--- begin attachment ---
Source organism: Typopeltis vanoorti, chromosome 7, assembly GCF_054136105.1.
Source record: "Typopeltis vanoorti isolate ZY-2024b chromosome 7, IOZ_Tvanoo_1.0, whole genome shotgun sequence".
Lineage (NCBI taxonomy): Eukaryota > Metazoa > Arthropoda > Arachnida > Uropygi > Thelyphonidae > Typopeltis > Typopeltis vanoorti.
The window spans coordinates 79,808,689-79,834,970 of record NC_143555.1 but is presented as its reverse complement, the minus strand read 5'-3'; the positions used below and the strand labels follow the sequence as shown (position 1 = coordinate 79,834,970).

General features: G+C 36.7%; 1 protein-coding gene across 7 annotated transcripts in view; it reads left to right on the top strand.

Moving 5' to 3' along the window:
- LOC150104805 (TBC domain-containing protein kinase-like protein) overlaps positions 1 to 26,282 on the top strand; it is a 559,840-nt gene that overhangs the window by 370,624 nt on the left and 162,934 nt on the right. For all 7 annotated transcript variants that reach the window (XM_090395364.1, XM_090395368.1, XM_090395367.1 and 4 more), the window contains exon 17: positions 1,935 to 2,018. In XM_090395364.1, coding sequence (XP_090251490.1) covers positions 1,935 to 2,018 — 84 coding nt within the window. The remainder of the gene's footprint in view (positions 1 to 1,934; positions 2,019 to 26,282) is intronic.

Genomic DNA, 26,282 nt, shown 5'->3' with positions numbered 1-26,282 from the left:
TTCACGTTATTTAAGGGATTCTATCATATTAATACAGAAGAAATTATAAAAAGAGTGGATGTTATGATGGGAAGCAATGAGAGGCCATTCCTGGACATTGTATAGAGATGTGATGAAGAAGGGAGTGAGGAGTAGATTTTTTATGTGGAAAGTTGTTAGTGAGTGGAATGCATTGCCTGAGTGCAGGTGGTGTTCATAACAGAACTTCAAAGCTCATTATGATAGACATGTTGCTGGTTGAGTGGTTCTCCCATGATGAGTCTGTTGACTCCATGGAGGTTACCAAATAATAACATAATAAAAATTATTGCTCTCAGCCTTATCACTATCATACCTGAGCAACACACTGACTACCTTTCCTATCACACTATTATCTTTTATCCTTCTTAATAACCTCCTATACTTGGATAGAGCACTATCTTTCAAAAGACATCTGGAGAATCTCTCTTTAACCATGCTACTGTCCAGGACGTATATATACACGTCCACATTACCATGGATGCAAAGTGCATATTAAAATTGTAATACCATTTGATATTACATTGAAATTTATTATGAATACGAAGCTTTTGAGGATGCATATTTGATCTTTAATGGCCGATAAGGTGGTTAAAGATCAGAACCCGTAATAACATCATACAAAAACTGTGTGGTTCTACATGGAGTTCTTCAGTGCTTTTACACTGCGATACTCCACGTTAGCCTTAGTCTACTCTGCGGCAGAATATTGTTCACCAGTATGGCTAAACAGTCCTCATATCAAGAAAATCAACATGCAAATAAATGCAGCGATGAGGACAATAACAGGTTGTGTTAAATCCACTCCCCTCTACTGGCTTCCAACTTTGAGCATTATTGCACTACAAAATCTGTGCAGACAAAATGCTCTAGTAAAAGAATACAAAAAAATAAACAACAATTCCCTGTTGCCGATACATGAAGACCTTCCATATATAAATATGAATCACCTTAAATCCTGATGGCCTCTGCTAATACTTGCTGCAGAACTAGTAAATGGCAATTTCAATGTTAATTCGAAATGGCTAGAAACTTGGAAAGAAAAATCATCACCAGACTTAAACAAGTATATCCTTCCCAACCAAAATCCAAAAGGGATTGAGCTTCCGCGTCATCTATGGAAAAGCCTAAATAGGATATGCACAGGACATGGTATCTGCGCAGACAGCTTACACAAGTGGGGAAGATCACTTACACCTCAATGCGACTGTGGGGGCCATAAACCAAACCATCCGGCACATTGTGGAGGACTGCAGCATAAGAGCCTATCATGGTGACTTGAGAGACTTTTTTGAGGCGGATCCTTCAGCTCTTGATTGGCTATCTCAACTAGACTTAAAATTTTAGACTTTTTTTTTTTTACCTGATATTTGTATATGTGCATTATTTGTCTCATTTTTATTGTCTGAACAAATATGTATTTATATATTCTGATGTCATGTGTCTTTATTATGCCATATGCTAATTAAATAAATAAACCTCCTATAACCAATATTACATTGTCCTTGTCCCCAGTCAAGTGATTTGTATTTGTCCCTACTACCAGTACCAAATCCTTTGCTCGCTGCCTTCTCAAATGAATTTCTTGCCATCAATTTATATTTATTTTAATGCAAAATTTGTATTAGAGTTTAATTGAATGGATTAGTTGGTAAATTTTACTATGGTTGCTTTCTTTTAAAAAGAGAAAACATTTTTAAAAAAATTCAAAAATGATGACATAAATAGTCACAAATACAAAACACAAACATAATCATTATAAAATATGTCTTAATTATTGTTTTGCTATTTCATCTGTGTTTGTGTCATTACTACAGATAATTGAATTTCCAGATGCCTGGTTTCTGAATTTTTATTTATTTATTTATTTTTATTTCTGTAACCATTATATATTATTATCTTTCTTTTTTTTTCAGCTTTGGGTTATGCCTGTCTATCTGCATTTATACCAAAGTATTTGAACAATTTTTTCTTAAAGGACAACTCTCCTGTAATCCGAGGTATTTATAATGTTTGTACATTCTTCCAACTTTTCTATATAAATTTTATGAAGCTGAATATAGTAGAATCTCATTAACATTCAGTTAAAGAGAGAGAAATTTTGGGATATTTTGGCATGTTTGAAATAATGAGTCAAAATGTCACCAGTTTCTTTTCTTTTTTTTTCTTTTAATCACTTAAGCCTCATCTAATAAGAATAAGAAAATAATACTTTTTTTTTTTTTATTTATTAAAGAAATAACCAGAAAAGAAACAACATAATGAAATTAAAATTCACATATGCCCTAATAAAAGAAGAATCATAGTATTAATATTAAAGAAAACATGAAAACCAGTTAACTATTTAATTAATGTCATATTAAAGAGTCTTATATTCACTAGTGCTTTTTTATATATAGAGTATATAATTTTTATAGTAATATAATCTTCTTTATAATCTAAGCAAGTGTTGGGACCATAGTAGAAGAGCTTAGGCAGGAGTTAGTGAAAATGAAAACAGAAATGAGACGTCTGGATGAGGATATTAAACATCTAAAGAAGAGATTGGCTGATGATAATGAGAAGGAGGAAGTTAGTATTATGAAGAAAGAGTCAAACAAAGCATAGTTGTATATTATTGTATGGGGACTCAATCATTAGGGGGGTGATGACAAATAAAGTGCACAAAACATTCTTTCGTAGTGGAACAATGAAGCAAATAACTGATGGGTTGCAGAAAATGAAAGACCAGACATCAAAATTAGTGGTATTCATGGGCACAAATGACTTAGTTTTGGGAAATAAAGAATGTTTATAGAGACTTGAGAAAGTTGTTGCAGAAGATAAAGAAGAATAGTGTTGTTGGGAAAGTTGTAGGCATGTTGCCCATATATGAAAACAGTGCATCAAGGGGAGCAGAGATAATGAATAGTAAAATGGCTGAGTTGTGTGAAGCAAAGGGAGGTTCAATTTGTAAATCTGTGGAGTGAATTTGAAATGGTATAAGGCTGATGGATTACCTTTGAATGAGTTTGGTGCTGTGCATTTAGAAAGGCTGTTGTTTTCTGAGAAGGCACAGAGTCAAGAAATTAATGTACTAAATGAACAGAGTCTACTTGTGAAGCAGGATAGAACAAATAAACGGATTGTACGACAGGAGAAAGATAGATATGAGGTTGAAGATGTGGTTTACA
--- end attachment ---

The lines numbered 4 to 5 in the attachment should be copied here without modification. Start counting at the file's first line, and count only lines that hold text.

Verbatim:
The window spans coordinates 79,808,689-79,834,970 of record NC_143555.1 but is presented as its reverse complement, the minus strand read 5'-3'; the positions used below and the strand labels follow the sequence as shown (position 1 = coordinate 79,834,970).

General features: G+C 36.7%; 1 protein-coding gene across 7 annotated transcripts in view; it reads left to right on the top strand.